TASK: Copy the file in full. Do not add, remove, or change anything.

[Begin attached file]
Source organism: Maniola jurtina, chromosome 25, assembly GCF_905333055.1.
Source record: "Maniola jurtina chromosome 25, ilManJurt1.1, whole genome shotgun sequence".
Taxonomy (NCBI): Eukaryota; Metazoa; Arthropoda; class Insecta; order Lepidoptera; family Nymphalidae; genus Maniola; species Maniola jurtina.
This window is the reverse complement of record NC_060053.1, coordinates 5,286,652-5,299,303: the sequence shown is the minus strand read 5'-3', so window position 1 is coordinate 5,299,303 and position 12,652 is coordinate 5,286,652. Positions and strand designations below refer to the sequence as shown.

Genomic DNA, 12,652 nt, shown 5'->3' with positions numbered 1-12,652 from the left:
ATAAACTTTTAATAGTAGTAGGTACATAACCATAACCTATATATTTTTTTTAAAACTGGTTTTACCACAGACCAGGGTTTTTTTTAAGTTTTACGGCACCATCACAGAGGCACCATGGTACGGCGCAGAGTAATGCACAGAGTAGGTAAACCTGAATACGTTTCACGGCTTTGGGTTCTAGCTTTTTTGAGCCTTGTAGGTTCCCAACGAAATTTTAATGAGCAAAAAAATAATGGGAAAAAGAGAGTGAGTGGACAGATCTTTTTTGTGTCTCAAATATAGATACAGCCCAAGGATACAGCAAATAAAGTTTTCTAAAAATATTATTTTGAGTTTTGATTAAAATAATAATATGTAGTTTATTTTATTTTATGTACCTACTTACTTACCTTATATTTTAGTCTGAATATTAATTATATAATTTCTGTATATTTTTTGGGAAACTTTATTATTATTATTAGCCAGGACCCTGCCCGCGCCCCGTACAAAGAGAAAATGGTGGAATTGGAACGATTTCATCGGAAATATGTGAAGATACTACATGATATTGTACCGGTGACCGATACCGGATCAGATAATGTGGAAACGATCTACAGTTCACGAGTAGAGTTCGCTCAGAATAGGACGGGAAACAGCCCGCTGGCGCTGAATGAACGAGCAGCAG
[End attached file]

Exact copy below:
Source organism: Maniola jurtina, chromosome 25, assembly GCF_905333055.1.
Source record: "Maniola jurtina chromosome 25, ilManJurt1.1, whole genome shotgun sequence".
Taxonomy (NCBI): Eukaryota; Metazoa; Arthropoda; class Insecta; order Lepidoptera; family Nymphalidae; genus Maniola; species Maniola jurtina.
This window is the reverse complement of record NC_060053.1, coordinates 5,286,652-5,299,303: the sequence shown is the minus strand read 5'-3', so window position 1 is coordinate 5,299,303 and position 12,652 is coordinate 5,286,652. Positions and strand designations below refer to the sequence as shown.

Genomic DNA, 12,652 nt, shown 5'->3' with positions numbered 1-12,652 from the left:
ATAAACTTTTAATAGTAGTAGGTACATAACCATAACCTATATATTTTTTTTAAAACTGGTTTTACCACAGACCAGGGTTTTTTTTAAGTTTTACGGCACCATCACAGAGGCACCATGGTACGGCGCAGAGTAATGCACAGAGTAGGTAAACCTGAATACGTTTCACGGCTTTGGGTTCTAGCTTTTTTGAGCCTTGTAGGTTCCCAACGAAATTTTAATGAGCAAAAAAATAATGGGAAAAAGAGAGTGAGTGGACAGATCTTTTTTGTGTCTCAAATATAGATACAGCCCAAGGATACAGCAAATAAAGTTTTCTAAAAATATTATTTTGAGTTTTGATTAAAATAATAATATGTAGTTTATTTTATTTTATGTACCTACTTACTTACCTTATATTTTAGTCTGAATATTAATTATATAATTTCTGTATATTTTTTGGGAAACTTTATTATTATTATTAGCCAGGACCCTGCCCGCGCCCCGTACAAAGAGAAAATGGTGGAATTGGAACGATTTCATCGGAAATATGTGAAGATACTACATGATATTGTACCGGTGACCGATACCGGATCAGATAATGTGGAAACGATCTACAGTTCACGAGTAGAGTTCGCTCAGAATAGGACGGGAAACAGCCCGCTGGCGCTGAATGAACGAGCAGCAG